New Zealand ignoring electronic waste


There is a major type of pollution that is going completely unnoticed by the media, which I think needs to be mentioned. Electronic waste has been around ever since electronic appliances and equipment began to be manufactured, but it has only been in the last 25-30 years that concerns have started to be raised about the effect it is having on the environment in terms of the metals that are being mined in Africa for use in it, right through to issues to do with what happens to devices no longer wanted, or which are broken or otherwise cannot be used. This post attempts to answer some of the questions about electronic waste.

What is electronic waste?

It is the unwanted electronic appliances we have at home, electronic equipment used in businesses and industry that is no longer needed. The laptops and desktops, the i_________ (iPhone, iPad, iPod, etc)devices, the C.D./D.V.D. players, the televisions, microwaves, washing machines, the old cassette players, the old VHS and VCR recorders when they are no longer able to be used are considered electronic waste (e-waste).

Why is electronic waste dangerous?

When electronics are junked, they still contain the plastics, the metals and other substances that went into their manufacture. The diodes, the wiring, and so forth all contain substances and minerals that are very toxic. For example the printer inks and toners that go in printers including the ones used at home and in small offices, contain cadmium which can cause cardiovascular (heart)disease. Batteries, fluorescent lamps, switches and thermostats all contain mercury. You can see the United States Agency for Toxic Substances and Disease Register for more information on these and other toxic hazards posed by e-waste.

How bad is the problem in New Zealand?

In a word, significant. Although local councils are aware of the hazards posed by e-waste, few appear to have a long term plan for dealing with it within their territorial confines and there is no statutory requirement under either the Local Government Act 2002 or the Resource Management Act 1991 to produce and implement management plans for this type of waste. Although New Zealand is a signatory to the Basel Convention which is an international legal instrument established to prevent the export of such waste to inappropriate facilities in developing nations.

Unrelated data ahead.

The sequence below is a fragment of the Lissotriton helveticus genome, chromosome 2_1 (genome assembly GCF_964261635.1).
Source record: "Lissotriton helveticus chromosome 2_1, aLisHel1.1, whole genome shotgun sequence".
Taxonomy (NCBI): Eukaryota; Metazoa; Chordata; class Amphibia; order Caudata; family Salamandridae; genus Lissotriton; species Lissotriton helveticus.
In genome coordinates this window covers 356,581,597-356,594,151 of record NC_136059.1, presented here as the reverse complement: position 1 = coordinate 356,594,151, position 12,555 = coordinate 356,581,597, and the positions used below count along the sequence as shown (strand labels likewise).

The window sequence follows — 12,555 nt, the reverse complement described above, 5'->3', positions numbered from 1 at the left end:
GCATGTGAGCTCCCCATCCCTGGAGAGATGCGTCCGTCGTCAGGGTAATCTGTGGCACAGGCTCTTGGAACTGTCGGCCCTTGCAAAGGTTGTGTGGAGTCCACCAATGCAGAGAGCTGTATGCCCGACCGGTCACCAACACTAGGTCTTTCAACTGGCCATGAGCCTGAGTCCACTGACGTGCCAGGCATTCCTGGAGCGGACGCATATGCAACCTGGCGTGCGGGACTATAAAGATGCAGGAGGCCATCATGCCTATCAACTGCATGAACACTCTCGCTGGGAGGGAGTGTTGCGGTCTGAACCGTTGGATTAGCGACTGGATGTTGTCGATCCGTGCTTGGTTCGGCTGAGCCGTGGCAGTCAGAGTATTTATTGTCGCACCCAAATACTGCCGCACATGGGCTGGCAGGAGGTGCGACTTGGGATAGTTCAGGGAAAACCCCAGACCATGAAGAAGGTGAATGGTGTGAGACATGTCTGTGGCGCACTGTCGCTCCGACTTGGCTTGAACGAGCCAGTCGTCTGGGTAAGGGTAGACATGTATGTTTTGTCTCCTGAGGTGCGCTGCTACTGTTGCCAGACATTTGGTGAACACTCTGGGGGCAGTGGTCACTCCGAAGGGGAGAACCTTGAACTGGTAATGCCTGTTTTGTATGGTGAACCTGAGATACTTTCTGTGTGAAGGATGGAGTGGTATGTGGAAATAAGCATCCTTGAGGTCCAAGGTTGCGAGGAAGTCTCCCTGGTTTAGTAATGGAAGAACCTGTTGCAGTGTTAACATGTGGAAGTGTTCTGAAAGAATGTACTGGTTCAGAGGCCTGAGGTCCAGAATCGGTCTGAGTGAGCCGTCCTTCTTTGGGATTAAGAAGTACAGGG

Because of the limitations, and the general lack of public knowledge about the problems posed by  this type of waste, e-waste goes into local tips, refuse stations, rubbish bins and where ever the user decides to dispose of it. Less than 1% of the 80,000 tons generated per annum goes into recycling programmes, whose establishment in New Zealand has been sporadic at best. The Environmental Protection Authority (E.P.A. – not to be confused, though similar in nature with the American Environmental Protection Agency)information seems to be more targetted at businesses rather than private individuals, such as I and you the reader.

What problems can e-waste cause?

There are numerous problems that e-waste can cause, but the most significant is probably leachates getting into ground water from improperly designed waste tips and refuse stations. In the process of that they would contaminate the soil, thereby potentially making crop production unsafe.

What problems is e-waste causing?

In Africa where much of the rare mineral needed to manufacture the electronics comes from, this is an ongoing emergency in slow motion. In countries with very weak or no labour safety legislation much less authorities able and willing to enforce the laws, many fall sick from handling highly toxic substances without even the most basic safety implements such as face masks, or gloves. Because these same countries lack proper environmental laws or planning mechanisms, there is very likely a significant environmental toll being extracted at the expense of communities. The poor situation combined with questionable treatment of local communities by mining companies raises the potential for violence as communities try to express their frustration. Such incidents already occur on the Niger delta which has numerous oil rigs and in Papua New Guinea where mining companies have been confronted by angry locals, who have sometimes been armed.

What can be done?

There are a number of things that can be done in New Zealand, and they include:

  • Requiring local councils to adopt management plans for this type of waste
  • Set up a nation wide recycling programme
  • Set up education programmes in the community
  • Amend appropriate legislation requiring toxic materials to be identified

And share this article with all you know.

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